For all, I care examines how existing systems harm or help, exploit or nurture us depending on our social location. Developed in response to conversations with people in the South Etobicoke area on their feelings and experiences of care for self and others, the project pulls the affective under closer examination and considers the forms and materiality of care through digital art, sound art, wall installation, and a window installation at Lakeshore Arts’ Community Project Space.

Land Acknowledgment:
The Anishinaabemowin name for this area is Adobigok (Etobicoke), which means the Place of the Alders. This is the traditional territory of the Haudenosaunee Confederacy (The Six Nations Confederacy), the Wendat, and the Mississaugas of the Credit First Nation.

This land is also part of the Dish with One Spoon territory, a treaty between the Haudenosaunee Confederacy (The Six Nations Confederacy), the Anishinaabek, and allied nations, to peaceably share and care for this land, its waters, and all of the biodiversity in the Great Lakes region.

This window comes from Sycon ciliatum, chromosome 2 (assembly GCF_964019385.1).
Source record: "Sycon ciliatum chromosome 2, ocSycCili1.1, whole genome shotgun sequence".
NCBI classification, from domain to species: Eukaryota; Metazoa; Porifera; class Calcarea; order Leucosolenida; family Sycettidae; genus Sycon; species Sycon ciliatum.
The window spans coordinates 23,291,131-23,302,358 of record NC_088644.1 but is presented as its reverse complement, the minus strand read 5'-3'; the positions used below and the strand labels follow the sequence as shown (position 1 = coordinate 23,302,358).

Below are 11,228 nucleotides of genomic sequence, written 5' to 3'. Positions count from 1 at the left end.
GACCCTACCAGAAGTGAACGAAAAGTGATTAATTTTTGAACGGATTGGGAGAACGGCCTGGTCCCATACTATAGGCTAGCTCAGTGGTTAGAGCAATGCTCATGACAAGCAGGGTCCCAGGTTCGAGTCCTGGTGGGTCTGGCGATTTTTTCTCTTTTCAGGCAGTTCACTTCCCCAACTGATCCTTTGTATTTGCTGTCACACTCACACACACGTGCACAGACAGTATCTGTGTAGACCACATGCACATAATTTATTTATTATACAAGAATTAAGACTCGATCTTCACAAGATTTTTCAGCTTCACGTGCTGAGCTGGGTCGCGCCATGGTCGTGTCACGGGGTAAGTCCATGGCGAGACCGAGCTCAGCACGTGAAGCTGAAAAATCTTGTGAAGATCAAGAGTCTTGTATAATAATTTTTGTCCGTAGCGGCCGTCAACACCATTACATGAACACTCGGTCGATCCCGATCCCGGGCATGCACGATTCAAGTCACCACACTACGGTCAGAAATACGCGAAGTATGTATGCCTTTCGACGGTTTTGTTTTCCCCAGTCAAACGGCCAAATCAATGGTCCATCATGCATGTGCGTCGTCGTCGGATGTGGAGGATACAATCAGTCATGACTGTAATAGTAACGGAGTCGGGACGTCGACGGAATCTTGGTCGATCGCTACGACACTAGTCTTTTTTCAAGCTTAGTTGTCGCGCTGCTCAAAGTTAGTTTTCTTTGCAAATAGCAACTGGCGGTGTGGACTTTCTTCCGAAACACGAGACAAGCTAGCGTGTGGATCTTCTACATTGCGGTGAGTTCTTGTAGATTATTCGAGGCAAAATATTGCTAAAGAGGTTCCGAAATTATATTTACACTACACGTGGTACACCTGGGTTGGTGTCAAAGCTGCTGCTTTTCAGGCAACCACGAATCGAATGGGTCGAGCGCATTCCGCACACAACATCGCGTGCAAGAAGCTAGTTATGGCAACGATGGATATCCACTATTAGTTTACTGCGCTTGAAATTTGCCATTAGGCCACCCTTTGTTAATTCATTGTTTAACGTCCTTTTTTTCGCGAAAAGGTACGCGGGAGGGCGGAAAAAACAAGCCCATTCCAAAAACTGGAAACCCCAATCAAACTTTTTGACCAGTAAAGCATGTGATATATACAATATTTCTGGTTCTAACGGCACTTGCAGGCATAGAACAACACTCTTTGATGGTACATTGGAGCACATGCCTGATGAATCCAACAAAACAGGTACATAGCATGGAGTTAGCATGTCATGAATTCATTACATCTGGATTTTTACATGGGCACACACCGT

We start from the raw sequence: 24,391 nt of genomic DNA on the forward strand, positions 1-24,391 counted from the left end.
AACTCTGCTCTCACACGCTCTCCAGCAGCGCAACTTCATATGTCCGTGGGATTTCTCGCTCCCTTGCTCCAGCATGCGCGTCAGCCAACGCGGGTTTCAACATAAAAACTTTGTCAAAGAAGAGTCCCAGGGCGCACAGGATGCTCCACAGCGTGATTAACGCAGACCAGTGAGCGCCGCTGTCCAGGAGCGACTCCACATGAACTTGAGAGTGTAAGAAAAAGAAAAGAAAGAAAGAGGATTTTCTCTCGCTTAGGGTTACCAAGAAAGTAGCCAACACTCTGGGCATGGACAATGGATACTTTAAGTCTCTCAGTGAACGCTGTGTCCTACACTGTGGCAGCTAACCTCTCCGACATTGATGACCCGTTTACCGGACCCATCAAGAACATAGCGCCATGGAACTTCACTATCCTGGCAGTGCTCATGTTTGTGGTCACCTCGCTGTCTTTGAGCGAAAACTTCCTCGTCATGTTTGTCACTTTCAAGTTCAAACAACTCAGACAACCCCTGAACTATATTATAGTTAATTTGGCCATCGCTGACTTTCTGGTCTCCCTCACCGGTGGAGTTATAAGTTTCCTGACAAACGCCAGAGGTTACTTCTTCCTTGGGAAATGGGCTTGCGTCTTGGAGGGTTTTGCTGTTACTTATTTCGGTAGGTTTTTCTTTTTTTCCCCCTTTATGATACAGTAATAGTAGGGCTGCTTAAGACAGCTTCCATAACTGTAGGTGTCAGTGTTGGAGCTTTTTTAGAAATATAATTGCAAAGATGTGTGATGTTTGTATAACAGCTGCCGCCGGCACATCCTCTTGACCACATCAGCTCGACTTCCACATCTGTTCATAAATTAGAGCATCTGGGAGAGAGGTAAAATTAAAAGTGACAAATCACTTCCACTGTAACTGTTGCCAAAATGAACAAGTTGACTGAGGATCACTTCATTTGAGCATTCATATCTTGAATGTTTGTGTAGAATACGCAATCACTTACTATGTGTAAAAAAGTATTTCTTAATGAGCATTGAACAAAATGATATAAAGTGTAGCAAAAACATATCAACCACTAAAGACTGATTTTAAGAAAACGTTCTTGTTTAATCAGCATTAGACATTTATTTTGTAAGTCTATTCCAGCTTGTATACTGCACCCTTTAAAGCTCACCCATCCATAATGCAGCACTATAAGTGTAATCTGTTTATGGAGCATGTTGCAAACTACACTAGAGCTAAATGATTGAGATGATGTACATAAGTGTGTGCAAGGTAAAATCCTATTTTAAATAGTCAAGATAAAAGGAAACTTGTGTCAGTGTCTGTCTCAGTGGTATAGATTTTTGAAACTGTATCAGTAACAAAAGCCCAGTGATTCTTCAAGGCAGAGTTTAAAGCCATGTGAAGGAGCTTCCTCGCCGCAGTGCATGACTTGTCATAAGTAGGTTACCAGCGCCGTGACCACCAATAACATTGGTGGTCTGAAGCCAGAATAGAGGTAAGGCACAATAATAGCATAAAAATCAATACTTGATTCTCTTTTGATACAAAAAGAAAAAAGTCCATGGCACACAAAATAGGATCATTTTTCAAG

Additionally, we would like to acknowledge the Lenni Lenape peoples who are the original and continued stewards of the land on which one of our participating artists resides.

These Indigenous nations are the guardians of the land and we are grateful to reside on them while acknowledging our complicity as colonial settlers in their displacement.

Gestures in Feeling: Aarati Akkapeddi
The online component of the exhibition serves not only as a digital archive of the works but also as a participatory space where visitors can leave "messages" by selecting from an expanding array of gifs showing hand gestures that reflect micro moments of care.

post a gesture: